Heading out the door? Read this article on the new Outside+ app available now on iOS devices for members! Download the app.
What you can do and what you should do are often two different things. You can march straight to the summit of 14,497-foot Mt. Whitney, the tallest peak in the Lower 48, and be back in Lone Pine for happy hour. But what you should do is savor your time in the backpacker’s utopia known as the Whitney Zone and extend your climb to three or four days. You’ll camp in cathedral-grand cirques, kick back by diamond-clear streams, listen to whistling marmots, and ogle the rosy granite spires of the Sierra Crest, a ridge perched two miles above the Owens Valley.
Whitney’s premier climbs both start at Whitney Portal (8,365 feet), a trailhead 13 miles west of Lone Pine. The Mount Whitney Trail, 21.4 miles round-trip, is easy and popular–and totally worth it. Go in April for guaranteed solitude and no permit hassles (bring an ice axe and crampons and know how to use them). But for a spicier ascent, try the 12.4-mile Mountaineer’s Route. You’ll see far fewer people but need to be comfortable on steeper terrain. Hike .8 mile before veering right off the main trail to cross Lone Pine Creek and begin a cross-country romp connecting Lower Boyscout, Upper Boyscout, and Iceberg Lakes, navigating a series of class 2 ledges along the way. Camp at sheltered Upper Boyscout (2.8 miles in) if weather is dicey, or push to Iceberg, a secluded tarn at the base of Whitney’s east face. From Iceberg, it’s a class 3 stair-stepper up an obvious couloir, often snow-filled until July, to a ridge. Hang a left to round the corner and attain the summit. John Muir climbed this route more than 130 years ago, but he hiked from Lone Pine. Now there’s someone who knew to take the scenic route.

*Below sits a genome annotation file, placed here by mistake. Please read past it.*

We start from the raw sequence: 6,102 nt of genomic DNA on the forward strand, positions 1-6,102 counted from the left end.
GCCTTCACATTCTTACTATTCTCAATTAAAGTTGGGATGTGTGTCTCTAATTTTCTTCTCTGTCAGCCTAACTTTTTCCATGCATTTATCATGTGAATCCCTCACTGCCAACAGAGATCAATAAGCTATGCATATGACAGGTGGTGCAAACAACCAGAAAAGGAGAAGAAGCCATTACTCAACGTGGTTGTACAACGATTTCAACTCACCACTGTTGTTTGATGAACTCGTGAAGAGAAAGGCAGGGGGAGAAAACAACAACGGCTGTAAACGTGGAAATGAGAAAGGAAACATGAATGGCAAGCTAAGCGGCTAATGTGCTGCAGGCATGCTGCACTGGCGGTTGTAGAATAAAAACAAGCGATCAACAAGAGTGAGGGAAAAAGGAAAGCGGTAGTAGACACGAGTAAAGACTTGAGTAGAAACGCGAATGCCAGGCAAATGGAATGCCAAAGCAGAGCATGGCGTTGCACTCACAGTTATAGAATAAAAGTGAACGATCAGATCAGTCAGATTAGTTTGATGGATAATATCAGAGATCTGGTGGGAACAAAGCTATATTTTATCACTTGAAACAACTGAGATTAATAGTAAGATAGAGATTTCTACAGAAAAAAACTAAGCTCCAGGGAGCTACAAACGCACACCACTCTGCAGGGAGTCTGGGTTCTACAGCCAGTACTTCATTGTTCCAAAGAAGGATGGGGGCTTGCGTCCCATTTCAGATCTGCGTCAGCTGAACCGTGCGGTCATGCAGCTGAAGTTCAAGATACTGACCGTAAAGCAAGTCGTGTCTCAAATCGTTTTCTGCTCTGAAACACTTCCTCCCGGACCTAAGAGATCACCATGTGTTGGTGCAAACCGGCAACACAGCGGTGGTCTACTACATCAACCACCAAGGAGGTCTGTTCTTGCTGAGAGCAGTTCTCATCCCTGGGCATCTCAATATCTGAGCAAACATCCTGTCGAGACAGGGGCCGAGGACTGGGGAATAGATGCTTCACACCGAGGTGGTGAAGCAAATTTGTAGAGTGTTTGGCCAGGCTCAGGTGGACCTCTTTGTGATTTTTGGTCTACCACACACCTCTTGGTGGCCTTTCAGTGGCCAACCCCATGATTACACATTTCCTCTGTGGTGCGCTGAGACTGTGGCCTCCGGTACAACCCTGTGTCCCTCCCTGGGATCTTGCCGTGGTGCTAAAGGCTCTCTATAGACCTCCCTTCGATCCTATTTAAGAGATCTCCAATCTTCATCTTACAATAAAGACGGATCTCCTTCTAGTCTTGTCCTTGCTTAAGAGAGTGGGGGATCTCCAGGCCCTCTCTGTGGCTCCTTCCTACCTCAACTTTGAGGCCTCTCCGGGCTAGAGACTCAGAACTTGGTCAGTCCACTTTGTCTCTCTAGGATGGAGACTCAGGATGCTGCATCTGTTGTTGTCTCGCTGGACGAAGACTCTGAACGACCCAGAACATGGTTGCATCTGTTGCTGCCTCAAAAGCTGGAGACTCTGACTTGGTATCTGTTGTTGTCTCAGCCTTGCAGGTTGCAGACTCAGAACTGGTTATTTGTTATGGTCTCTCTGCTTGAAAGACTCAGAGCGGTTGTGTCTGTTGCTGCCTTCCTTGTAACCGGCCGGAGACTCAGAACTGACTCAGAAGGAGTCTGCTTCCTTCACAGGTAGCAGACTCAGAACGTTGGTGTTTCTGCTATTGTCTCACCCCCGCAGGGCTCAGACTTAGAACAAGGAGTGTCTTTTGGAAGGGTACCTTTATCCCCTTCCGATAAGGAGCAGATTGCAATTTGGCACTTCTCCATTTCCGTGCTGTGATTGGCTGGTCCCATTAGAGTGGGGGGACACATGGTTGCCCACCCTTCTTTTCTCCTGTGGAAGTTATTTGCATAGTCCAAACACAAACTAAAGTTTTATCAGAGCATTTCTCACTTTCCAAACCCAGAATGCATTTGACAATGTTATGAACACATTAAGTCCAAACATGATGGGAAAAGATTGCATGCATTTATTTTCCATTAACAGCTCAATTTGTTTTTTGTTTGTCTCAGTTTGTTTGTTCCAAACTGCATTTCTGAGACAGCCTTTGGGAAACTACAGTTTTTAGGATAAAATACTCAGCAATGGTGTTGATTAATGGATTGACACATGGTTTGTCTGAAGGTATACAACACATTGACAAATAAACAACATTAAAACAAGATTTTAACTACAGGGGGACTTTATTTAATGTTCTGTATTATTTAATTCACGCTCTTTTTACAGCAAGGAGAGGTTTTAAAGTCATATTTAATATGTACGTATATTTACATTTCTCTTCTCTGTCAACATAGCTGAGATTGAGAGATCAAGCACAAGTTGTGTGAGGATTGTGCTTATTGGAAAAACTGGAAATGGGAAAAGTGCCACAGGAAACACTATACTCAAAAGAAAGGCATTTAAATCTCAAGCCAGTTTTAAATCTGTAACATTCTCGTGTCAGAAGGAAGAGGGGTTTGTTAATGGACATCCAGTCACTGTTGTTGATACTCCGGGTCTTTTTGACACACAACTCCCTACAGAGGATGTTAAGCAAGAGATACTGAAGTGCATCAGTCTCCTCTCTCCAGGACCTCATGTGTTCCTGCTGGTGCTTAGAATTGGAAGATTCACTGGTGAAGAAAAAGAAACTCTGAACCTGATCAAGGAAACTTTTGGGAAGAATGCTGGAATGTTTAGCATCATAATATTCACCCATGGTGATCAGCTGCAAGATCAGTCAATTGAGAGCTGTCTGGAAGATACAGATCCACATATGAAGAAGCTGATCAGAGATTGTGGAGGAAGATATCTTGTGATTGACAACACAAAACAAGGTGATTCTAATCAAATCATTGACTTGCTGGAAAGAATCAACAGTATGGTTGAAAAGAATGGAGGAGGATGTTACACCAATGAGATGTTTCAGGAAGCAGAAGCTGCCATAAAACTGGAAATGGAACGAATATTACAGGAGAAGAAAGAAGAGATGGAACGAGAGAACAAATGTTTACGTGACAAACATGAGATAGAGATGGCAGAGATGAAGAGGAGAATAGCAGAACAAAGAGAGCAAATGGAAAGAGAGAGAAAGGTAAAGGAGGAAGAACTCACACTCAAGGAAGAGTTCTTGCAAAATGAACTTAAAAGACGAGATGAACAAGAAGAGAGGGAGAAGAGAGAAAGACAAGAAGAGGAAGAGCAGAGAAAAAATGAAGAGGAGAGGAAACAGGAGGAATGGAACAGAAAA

Pair a USGS Mount Whitney quad ($7, store.usgs.gov) with Mount Whitney, by Paul Richins, Jr. ($17, The Mountaineers).
Self-register from December to April. From May to November, quotas apply. Enter the Mt. Whitney Trail lottery before February 15. Doing the Mountaineer’s Route? Forty percent of permits are reserved for walk-ins. (760-873-2400, fs.fed.us/r5/inyo)
Bag Peaks, Help Kids
In 2009, BACKPACKER will sponsor multiple climbs of Mt. Whitney and 16 other peaks to benefit Big City Mountaineers, a wilderness mentoring program for urban teens. The deal: You pledge to raise $2,900 or more for BCM, and you’ll get a guided climb and a pile of new gear. summitforsomeone.org